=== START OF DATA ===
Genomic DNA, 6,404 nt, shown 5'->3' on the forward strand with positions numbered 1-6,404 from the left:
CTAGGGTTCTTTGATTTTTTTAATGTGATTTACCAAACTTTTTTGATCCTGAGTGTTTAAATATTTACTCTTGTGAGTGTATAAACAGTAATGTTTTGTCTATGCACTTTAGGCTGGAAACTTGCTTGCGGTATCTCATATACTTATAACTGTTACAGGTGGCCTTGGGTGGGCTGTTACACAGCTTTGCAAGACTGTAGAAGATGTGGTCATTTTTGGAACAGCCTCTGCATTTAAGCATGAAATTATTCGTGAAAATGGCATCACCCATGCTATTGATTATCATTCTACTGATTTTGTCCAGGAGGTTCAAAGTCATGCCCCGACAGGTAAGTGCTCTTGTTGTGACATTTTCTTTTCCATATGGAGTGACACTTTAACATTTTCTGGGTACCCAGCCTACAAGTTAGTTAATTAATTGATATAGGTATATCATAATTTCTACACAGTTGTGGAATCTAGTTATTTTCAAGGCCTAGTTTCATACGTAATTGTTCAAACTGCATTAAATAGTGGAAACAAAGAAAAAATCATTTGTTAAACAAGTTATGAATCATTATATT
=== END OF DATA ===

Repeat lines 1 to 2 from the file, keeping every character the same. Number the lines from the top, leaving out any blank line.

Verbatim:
Genomic DNA, 6,404 nt, shown 5'->3' on the forward strand with positions numbered 1-6,404 from the left:
CTAGGGTTCTTTGATTTTTTTAATGTGATTTACCAAACTTTTTTGATCCTGAGTGTTTAAATATTTACTCTTGTGAGTGTATAAACAGTAATGTTTTGTCTATGCACTTTAGGCTGGAAACTTGCTTGCGGTATCTCATATACTTATAACTGTTACAGGTGGCCTTGGGTGGGCTGTTACACAGCTTTGCAAGACTGTAGAAGATGTGGTCATTTTTGGAACAGCCTCTGCATTTAAGCATGAAATTATTCGTGAAAATGGCATCACCCATGCTATTGATTATCATTCTACTGATTTTGTCCAGGAGGTTCAAAGTCATGCCCCGACAGGTAAGTGCTCTTGTTGTGACATTTTCTTTTCCATATGGAGTGACACTTTAACATTTTCTGGGTACCCAGCCTACAAGTTAGTTAATTAATTGATATAGGTATATCATAATTTCTACACAGTTGTGGAATCTAGTTATTTTCAAGGCCTAGTTTCATACGTAATTGTTCAAACTGCATTAAATAGTGGAAACAAAGAAAAAATCATTTGTTAAACAAGTTATGAATCATTATATT